Earnings season is coming closer to an end now that ~80% of the S&P 500 companies have reported earnings. Here's a look at which companies have had the biggest surprises so far...
The President’s Economic Advisory Board will hold a public meeting on job innovation today, and Charles Phillips, president of Oracle and a member of the board shared a preview with CNBC's "Squawk Box' team on Monday.
Remember how bad things were last year? Then stop crying about one bad week in the markets.
The S&P 500 and NASDAQ Composite broke 7 months of consecutive gains to finish October in the red. Here is a look at this month's market statistics.
Stocks have given up all of yesterday’s strong gains now. The markets drifted lower into the early afternoon as the dollar flirted with its own session highs. Then, as the S&P 500 fell below its Wednesday close of 1,042 (which was a 3-week low), the markets took another move lower. A notable increase in volume of the S&P 500 SPDRs was also seen by traders as the S&P fell below this support level.
Despite a weak start to the last week of October, the Dow and S&P are now both up 2.58% and 0.85% for the month as of Thursday's closing session. Even though October ranks as a slightly positive month historically on average, up more than 53% of the time for all three major U.S. Indexes, the Nasdaq Composite has trailed behind, currently down 1.2% month to date.
The S&P 500 logged its best one-day percentage gain in three months on Thursday after GDP data showed the economy expanded at an annual rate of 3.5% in the third quarter.
Yesterday we passed the earnings season midpoint and now ~60% of the S&P 500 companies have reported earnings. Here's a look at which companies have had the biggest surprises so far...
Stocks tumbled to session lows late Wednesday, with the Dow down more than 100 points, as worries about the recovery gripped the market.
Stocks fell last week and have continued to slide this week, prompting speculation that this may be the beginning of a correction. What does this mean for the overall markets going forward? Adam Bold, founder and CEO of the Mutual Fund Store and Joe Kinahan, chief derivatives strategist at Thinkorswim shared their insights.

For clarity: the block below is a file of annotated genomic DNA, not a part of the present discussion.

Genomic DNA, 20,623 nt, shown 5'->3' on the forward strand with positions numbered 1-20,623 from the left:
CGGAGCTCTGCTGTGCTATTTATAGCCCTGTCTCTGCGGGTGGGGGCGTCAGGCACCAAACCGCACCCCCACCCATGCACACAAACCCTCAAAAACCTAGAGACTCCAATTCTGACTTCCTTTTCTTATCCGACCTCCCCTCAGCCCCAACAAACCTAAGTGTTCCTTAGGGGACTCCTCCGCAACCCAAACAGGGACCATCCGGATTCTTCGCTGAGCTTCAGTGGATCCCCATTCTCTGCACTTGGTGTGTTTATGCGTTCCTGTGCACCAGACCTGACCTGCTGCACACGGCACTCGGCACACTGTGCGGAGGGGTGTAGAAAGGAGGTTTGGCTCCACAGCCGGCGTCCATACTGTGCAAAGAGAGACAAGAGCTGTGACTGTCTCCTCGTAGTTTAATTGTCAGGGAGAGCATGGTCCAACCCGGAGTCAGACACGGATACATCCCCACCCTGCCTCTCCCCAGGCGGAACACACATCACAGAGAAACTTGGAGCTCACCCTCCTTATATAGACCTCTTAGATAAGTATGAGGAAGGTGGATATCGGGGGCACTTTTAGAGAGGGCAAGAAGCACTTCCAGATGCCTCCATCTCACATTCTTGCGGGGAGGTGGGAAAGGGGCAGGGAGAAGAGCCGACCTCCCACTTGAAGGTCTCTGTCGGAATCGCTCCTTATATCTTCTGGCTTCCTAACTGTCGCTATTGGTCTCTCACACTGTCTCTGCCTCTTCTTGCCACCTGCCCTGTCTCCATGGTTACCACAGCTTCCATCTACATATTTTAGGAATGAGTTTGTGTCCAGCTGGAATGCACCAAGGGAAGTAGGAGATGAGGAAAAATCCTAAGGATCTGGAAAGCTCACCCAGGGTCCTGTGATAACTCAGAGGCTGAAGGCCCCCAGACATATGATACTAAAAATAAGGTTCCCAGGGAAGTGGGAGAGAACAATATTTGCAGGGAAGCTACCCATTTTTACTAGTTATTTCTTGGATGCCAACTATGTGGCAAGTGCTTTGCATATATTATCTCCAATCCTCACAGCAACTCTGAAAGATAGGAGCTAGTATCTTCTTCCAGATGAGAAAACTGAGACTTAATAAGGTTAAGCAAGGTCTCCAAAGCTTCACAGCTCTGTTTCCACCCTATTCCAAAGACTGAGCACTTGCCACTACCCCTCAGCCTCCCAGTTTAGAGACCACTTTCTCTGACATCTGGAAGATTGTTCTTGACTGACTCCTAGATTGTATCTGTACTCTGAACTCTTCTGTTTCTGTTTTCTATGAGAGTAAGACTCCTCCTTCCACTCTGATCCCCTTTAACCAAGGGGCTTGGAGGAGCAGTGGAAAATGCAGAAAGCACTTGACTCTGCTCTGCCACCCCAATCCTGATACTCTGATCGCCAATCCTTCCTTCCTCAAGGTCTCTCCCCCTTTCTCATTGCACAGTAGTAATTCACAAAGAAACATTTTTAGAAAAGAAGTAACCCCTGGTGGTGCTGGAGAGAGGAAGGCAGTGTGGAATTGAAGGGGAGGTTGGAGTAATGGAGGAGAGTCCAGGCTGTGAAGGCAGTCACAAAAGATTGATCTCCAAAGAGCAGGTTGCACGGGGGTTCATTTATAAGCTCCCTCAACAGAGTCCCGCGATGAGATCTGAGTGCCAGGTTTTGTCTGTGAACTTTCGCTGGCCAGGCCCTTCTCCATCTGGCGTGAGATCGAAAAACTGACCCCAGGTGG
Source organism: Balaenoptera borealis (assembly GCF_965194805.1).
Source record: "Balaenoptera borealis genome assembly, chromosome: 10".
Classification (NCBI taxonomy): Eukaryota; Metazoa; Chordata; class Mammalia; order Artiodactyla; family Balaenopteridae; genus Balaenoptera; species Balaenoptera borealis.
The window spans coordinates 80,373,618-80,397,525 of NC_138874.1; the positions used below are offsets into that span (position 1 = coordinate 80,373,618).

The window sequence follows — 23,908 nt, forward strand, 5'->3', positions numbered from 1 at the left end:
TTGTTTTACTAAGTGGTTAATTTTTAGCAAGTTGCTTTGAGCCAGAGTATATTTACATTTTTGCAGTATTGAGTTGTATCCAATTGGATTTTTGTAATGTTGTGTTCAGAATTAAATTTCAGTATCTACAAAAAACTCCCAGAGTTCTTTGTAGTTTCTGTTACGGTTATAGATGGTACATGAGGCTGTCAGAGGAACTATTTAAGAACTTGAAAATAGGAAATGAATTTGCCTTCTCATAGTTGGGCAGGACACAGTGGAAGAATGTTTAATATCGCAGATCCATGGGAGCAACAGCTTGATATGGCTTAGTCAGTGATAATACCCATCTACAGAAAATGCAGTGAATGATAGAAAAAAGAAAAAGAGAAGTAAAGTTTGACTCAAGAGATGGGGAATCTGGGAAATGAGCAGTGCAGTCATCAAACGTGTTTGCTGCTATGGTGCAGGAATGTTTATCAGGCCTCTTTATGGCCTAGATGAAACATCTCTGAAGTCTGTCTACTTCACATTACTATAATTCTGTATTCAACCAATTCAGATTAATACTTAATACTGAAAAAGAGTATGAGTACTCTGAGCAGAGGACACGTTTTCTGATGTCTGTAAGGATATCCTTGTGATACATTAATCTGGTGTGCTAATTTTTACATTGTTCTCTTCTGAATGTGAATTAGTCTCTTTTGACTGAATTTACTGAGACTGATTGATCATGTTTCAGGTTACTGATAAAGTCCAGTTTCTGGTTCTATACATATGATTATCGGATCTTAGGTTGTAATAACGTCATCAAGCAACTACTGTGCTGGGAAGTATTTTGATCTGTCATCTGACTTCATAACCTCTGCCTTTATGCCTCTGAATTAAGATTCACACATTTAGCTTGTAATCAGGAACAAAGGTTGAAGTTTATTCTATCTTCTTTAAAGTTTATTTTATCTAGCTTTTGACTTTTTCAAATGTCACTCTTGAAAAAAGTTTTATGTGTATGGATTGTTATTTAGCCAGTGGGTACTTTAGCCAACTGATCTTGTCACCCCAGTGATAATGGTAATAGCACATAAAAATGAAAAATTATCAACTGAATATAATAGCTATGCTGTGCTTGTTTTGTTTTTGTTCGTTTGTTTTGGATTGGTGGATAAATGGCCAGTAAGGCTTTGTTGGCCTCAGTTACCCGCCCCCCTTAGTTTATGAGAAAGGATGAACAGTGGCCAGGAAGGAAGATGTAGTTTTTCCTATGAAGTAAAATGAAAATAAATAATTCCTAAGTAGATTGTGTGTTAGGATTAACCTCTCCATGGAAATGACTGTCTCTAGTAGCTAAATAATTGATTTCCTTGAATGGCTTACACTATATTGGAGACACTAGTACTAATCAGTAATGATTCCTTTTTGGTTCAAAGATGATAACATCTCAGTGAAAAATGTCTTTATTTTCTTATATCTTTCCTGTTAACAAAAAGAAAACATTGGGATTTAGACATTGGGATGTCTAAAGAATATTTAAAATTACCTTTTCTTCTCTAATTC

As the US economic recovery looms larger, the gray cloud that has hung over the stock market for so long is finally starting to fade. Here's four sectors likely to outperform in the months and year ahead.
Stocks retreated Monday, led by financials and commodities, as the dollar rebounded.
Gold prices have had a sharp run up over 41 percent in the last year. But with money piling in and more people bullish than bearish on gold, does it have more room to run? Rebecca Patterson, head of global foreign exchange and commodities at JPMorgan Private Bank shared her views.
Stocks retreated Monday, led by financials, as the dollar rebounded and Dutch bank ING announced plans to split in two.
Gold prices continued to rise on Monday, nearing $1,060, as the U.S. dollar fell. Brian Belski, chief investment strategist at Oppenheimer & Co. shared his insights on gold, markets, and more.
Stocks advanced Monday, helped by an upbeat economic report and a couple of earnings beats.
…Cramer changes his mind. What do you do?
"I'd say it's buyers' fatigue that's set in," says one pro. "The stock market seemed to be going up on bad news for a certain period, and now we have what's perceived as good news...but it seems the market's got it fully priced in."
On a mostly negative week for the markets, where tech outperformed and the NASDAQ 100 was the only major index positive for the week, the Dow finishes in the red to close below the 10,000-mark on Friday.
A cursory look at quarterly earnings suggests corporate America is regaining its foothold. But a look at the stock market's reaction indicates otherwise.